Chopsticks were never Billie’s strong point. She managed, of course, through portions of rice and roasted meat. Though she was constantly reminded it wasn’t the correct way to wield the two pieces of wood.
It does the job, she thought dryly as she raised the bowl of cold sesame noodles to her mouth.
“How does it taste?” Mae asked from across the dining table, twirling a metal spoon in her hand.
Billie put down the bowl with a cynical smile, wiping her lips with the back of her hand. “Just like I remember.”
Mae’s smile matched hers. “That line never gets old, huh?”
Billie didn’t bother with a response as lifted another hefty portion of noodles into her mouth. An explosion of garlic, soy sauce and ginger greeted her, but something was missing, per usual. A strange airiness, something Billie feared she’ll never get used to. It almost felt they weren’t there at all.
“When do you think it’ll be time?” Mae asked, resting her heart-shaped face in her hands, the spoon awkwardly sticking out of her fingers. Her pinkies were massaging her temples, where her pale arched eyebrows met the gray streaks of her hair. Billie only offered a one-shoulder shrug. “Whenever. Don’t you have something to do later today?”
“Family dinner,” she responded, grinning almost madly at her friend across the table. She shifted her palms so it stretched the corners of her pouty lips into a grimace, crinkling the bandaid lain over the thin bridge of her nose. “I’ll be free in a couple hours after that.”
Billie scowled. “Call me after.”
Mae slid her left hand up, shifting her face and lifting her upper eyelid in a rather creepy manner. “Aw, are you scared for me?”
Billie snorted. “As if.”
Mae curled her fingers inward, dragging them down her face and leaving shallow scratch marks all over her cheeks. A flush quickly met up to where her fingers dug into the skin, mixing with the pale scar on her left cheek. Her cab yellow chemise, all buttoned wrong, rustled as she opened her arms, almost as she was expecting Billie to lean across the table and give her a hug. “It won’t be the first! It won’t be the last!”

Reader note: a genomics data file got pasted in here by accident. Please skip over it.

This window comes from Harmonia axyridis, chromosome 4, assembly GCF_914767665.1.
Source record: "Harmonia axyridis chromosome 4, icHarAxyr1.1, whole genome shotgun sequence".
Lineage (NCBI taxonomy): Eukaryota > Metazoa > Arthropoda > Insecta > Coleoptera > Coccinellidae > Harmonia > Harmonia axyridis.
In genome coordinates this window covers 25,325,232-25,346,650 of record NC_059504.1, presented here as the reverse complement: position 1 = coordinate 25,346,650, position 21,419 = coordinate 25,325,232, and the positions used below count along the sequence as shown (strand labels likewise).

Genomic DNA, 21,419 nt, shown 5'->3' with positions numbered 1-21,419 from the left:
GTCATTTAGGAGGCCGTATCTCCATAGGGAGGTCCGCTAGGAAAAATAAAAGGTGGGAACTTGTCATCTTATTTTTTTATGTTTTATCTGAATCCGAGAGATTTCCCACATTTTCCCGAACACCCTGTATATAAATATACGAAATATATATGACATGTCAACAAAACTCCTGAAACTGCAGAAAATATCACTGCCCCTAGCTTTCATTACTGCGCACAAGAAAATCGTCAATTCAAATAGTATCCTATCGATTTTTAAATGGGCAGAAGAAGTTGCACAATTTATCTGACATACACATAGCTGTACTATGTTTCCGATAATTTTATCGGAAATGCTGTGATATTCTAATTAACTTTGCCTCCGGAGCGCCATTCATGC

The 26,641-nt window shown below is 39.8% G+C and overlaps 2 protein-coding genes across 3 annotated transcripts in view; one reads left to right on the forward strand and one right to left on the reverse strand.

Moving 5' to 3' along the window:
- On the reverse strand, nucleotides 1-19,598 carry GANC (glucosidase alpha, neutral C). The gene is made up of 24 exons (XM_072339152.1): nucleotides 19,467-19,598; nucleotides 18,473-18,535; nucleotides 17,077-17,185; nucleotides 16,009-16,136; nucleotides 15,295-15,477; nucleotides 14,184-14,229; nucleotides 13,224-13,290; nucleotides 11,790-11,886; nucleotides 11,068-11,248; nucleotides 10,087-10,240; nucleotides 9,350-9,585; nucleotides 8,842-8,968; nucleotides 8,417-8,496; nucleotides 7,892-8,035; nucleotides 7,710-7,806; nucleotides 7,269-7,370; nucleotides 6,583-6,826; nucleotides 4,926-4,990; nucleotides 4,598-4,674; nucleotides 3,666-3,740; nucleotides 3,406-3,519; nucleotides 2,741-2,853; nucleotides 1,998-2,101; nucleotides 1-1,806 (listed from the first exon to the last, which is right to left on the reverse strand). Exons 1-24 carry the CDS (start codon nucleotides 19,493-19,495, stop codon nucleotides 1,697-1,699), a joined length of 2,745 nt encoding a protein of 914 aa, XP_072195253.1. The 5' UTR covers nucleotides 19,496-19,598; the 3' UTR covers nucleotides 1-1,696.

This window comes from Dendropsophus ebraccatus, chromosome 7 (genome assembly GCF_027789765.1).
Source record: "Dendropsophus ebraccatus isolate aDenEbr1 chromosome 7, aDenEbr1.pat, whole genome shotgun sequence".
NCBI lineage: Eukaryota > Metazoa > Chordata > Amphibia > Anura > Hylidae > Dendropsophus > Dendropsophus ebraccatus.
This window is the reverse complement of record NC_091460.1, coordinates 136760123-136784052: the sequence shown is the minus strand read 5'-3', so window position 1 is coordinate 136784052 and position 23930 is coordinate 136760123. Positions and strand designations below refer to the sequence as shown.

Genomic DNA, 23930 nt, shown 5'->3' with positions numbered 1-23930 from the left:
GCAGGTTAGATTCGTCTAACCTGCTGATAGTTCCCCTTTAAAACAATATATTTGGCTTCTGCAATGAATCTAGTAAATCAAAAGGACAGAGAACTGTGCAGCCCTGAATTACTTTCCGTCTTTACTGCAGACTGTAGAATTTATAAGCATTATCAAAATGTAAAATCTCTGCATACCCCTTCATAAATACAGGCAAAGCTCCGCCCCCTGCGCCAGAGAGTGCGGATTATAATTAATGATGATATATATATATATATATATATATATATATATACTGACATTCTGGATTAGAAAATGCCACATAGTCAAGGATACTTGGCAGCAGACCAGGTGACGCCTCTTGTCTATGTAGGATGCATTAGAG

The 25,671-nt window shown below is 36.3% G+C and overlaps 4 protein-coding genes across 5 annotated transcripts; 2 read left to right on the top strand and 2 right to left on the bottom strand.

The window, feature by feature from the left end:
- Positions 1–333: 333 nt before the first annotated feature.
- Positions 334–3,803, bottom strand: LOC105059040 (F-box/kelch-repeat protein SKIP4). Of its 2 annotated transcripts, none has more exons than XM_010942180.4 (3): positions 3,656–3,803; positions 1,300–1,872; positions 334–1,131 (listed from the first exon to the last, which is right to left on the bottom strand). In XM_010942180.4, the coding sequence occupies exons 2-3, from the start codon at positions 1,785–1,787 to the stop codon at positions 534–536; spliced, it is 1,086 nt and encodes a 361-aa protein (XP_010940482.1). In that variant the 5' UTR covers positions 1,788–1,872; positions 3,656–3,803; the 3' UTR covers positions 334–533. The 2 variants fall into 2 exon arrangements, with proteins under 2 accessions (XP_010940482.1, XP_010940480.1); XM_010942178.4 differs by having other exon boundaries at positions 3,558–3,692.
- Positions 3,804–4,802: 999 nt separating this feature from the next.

Billie was long used to her oddities. “First and last, what?” She asked, laying the chopsticks across the wide bowl, watching them roll one or twice, all thanks to the uneven table.
“Time I’ll see my family,” Mae replied cheerily, standing up, dusting off imaginary particles from her ripped jean shorts and the tights worn underneath. Her green blazer, worn over the yellow formal shirt, nearly covered her short piece of light-washed denim. “It could change.”
Billie made a non-committal sound. Rice vinegar stained her tongue as she stood up, sliding the bowl across the kitchen counter. The rim hit the metal lining of the sink with a pleasant thunk, prompting Mae to toss her spoon into the piling plates soaked in dish soap.
She wiped her hands on her tights. Today, they were blue with obnoxiously bright orange smiley-faces. And she had a full arsenal of awful patterned tights.
Billie looked over at her mother making tea in the kitchen, shuffling cans of tea leaves and teapots in the corner. Mae twirled on the wooden floor, her dirty socks squealing against the cracked wooden flooring.
She tuned out Mae’s senseless babbling and watched her mother continue her work, completely unbothered by her friend’s nonstop talking. She looked away, moving to the window instead of focusing on the sinking feeling in her chest.
There were the familiar arches that supported the small patio in front of her house, followed by the front door and worn mosquito netting covering it. A couple of dry Californian bushes lined the brick path and terracotta tiles. But beyond that, there was nothing.
The dead grass slowly fell into nothing. Just past that brick road, darkness swallowed the whole world. No sun, the rest of the sub-urban neighborhood nowhere to be found. The eerie quiet and the pitch-black haze reminded Billie of her dead phone screen, whenever it ran out of battery in the early hours of the morning. Nothing to be heard, nothing to be seen.
Though inside her home, it seemed quite normal. The hot water machine hummed to life. The heater kicked in with a pleasant buzz. The fan of the bathroom was left on, as usual.
It would be normal. A small family in the California suburbs.
If it weren’t for the fact that they were in a different world. If it weren’t for that fact that Billie and Mae were sleeping. If it weren’t for the fact that Billie’s mother was dead.
“My dad would freak out when he sees what I’ll be wearing,” Mae was saying excitedly.
Billie looked down at her bouncing form. “Knock ‘em dead,” she encouraged with a small smile.
Mae looked at her reflection on the glass. “That line never gets old?” she offered, tilting her head to the side as she propped her indexes on her cheeks.
Billie’s little smirk bloomed into a smile. “Nothing ever gets old here.”
Author Notes: mae is one of my favorite characters i've written so far. larger project i'm working on, hope you enjoy.